Massachusetts Daily Collegian

A free and responsible press serving the UMass community since 1890

A free and responsible press serving the UMass community since 1890

Massachusetts Daily Collegian

A free and responsible press serving the UMass community since 1890

Massachusetts Daily Collegian

Isaac Ross and Michael Oppong are coming into their own late in the season

Both Minutemen are taking on larger roles on the field
Dylan Nguyen/ Daily Collegian (2022)

Every time Isaac Ross steps on the field for the Massachusetts football team, there’s a chance for him to make an explosive play.

No. 83 started the season as nothing more than a fast special teams player, but he’s earning more playing time late in the season as he builds trust with the Minutemen (1-10) coaching staff. He isn’t the only person making a strong impression late in the season.

Both Ross and Michael Oppong are specialists. They have specific capabilities on the football field, and some limitations as well. Ross specialized in kick returning, and Oppong is a viper whose strength lies in the passing game. As they’re getting comfortable with Brown’s system, though, those roles are expanding.

Ross turned into one of UMass’ top receiving threats over the last three weeks, where he has 11 receptions for 118 yards. He also has one 17 yard rush in that timespan.

“What he’s doing is awesome,” UMass coach Don Brown said of Ross. “Here’s a guy, dominative in stature, not the biggest guy in the world but does have great hands … he’s a special teams performer. This is a guy that we can do a number of things with, and as he grows as a player, his role will just become magnified.”

Ross’ speed always stuck out at practice, even in the summer before the start of the season. As the weeks went on, he turned his raw talent into refined skills that add to the Minutemen’s overall offensive skillset. He motions in and out of the backfield, catches screen passes and runs routes downfield along with his usual duties as a punt returner.

“He’s just continued to work hard, do the right things, make an impact on the offense,” Brown said. “It started to show up in practice where you go, ‘yeah, this guy is pretty good,’ and now it’s translated to the games as well.”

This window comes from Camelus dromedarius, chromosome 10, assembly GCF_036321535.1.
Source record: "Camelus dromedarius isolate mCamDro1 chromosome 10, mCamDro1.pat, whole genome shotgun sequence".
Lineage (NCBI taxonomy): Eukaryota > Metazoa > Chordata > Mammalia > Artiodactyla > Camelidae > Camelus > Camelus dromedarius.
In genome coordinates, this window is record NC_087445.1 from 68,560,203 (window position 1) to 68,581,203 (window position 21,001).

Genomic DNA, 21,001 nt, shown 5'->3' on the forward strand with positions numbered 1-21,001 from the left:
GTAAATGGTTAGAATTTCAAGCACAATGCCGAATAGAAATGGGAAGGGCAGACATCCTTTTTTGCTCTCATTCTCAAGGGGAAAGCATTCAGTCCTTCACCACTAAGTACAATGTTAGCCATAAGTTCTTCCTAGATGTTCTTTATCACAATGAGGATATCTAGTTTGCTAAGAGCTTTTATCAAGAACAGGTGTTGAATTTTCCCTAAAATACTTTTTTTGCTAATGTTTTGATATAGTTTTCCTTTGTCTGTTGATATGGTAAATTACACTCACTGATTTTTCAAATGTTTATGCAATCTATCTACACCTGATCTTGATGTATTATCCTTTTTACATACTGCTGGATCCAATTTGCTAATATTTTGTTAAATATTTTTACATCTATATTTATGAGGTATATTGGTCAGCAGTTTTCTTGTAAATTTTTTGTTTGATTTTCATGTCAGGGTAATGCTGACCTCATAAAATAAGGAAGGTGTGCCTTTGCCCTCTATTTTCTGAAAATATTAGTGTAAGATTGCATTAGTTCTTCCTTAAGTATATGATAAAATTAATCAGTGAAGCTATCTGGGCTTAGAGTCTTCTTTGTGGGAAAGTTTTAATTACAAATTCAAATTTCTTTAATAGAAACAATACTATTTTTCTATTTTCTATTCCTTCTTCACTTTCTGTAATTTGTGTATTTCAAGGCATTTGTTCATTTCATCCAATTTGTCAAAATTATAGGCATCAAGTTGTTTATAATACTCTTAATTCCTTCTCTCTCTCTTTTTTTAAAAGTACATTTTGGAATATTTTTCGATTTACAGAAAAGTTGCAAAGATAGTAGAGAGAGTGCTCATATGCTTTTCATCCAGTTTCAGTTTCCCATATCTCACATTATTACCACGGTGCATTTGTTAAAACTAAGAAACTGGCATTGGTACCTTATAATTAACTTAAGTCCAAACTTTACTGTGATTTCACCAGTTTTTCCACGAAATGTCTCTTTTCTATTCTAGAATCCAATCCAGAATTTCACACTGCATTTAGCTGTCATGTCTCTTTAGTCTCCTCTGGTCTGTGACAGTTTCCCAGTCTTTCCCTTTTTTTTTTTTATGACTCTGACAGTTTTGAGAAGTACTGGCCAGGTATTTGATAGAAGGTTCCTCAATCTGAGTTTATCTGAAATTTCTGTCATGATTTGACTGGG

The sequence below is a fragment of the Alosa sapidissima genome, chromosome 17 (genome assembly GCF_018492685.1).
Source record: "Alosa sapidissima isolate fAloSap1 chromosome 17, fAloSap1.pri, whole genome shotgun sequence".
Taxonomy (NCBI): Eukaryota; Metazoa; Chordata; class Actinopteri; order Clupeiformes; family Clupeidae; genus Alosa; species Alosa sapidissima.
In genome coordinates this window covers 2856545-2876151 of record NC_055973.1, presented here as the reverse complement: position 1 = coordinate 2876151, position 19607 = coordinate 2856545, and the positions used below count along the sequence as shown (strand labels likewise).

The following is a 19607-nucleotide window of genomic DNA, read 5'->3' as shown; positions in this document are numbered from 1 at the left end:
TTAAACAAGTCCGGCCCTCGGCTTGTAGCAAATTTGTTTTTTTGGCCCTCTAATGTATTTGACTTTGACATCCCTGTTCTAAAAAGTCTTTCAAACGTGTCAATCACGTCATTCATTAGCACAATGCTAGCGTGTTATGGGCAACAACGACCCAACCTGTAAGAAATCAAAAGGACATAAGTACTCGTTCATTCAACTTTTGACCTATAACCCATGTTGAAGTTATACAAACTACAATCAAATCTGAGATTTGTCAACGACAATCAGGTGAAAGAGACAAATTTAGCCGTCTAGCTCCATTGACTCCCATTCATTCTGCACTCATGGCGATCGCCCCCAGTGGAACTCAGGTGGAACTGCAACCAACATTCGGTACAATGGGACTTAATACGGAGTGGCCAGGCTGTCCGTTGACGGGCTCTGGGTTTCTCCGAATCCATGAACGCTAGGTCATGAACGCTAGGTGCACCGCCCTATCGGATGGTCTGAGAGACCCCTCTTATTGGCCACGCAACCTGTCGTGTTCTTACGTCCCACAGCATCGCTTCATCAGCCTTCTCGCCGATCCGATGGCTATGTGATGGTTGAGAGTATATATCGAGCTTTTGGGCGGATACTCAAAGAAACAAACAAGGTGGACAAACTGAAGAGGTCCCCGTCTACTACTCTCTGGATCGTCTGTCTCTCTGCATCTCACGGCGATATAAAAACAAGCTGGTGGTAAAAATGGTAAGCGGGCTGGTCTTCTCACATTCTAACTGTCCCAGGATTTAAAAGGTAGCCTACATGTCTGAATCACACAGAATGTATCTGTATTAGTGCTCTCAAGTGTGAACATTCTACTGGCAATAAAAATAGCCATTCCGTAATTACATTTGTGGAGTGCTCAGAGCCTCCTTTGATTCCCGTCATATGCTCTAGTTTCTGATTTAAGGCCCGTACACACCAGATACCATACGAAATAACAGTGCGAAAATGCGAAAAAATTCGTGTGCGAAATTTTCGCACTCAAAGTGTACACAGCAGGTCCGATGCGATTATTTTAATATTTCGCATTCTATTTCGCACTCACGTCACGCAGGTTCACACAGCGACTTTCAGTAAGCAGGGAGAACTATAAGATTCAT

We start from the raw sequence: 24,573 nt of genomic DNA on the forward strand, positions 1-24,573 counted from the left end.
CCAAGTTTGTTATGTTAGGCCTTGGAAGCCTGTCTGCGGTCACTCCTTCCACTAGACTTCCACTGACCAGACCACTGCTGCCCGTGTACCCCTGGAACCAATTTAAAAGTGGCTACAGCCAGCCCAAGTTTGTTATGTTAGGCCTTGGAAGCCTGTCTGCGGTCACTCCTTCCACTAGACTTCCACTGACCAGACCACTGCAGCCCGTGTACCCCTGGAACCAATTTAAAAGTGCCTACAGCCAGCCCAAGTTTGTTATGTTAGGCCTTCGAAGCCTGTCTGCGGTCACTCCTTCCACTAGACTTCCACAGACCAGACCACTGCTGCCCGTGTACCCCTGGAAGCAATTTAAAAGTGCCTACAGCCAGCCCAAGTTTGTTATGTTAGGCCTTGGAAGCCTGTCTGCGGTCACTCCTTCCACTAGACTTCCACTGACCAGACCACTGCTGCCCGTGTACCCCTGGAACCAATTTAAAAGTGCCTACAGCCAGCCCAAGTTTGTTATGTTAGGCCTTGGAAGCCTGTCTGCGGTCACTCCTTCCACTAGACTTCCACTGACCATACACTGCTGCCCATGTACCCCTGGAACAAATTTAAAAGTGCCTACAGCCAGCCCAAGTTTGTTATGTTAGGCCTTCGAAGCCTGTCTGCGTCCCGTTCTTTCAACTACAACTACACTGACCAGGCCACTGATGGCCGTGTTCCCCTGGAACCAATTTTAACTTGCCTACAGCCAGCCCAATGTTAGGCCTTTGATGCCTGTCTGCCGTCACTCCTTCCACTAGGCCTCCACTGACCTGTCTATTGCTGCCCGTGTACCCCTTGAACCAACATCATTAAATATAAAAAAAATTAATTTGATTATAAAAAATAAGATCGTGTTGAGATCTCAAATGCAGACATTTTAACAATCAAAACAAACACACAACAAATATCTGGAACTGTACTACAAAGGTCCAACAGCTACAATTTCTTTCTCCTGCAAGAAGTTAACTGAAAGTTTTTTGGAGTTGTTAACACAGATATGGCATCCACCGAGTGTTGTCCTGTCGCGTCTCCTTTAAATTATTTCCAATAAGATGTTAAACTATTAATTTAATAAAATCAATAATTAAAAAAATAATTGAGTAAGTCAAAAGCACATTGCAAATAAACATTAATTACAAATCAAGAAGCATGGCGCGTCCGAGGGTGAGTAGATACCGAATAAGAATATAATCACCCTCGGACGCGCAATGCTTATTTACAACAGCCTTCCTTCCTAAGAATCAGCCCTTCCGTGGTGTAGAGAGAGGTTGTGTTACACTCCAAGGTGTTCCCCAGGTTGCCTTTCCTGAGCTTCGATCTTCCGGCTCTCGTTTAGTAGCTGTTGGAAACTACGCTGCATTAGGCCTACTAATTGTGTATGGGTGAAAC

Oppong had a similar path to Ross in terms of his development in-season, only he did it on the other side of the football. The redshirt sophomore began the season as a pure pass-coverage specialist, a role he has filled well in the UMass defense. But in recent games, his physicality began to blossom.

Against UConn, Oppong registered seven total tackles, two solo and five assisted. That lone game accounted for half of his total tackles on the year. The culmination of his improvement came against Texas A&M, where he forced his first turnover of the season. Despite his notoriety in coverage, that turnover came by way of a forced fumble, not an interception, which speaks to his growth over the course of the year.

“[Oppong] has developed, he’s taken his game [to another level],” Brown said. “He has a couple things that are his specialty and we’ve been sharing the workload at the viper position.”

Oppong and Tanner Davis split time at viper and are becoming a valuable one-two punch at the position for UMass because of their varying skillsets. That said, both of them are becoming more rounded players as the season progresses.

“[Davis] is a little more physical, a little bit better in the run game,” Brown said. “[Oppong] has been a nice compliment in the pass game and when we play some of our third down specialized stuff, that kind of suits him.”

Oppong and Ross are two prime examples of Brown getting in the players he wants and putting them in a position to succeed based on what they do well. He doesn’t try and force players to fit a role that doesn’t suit them well. He evaluates talent and builds around it, and that method has worked out well in getting the most out of his lineup.

“I tell the guys all the time, the things that you do well, we’ll let you do well,” Brown said. “The things that you still need work on, well we continue to work on them, but that doesn’t mean you can’t help our football team.”

Colin McCarthy can be reached at [email protected] and followed on Twitter @colinmccarth_DC.

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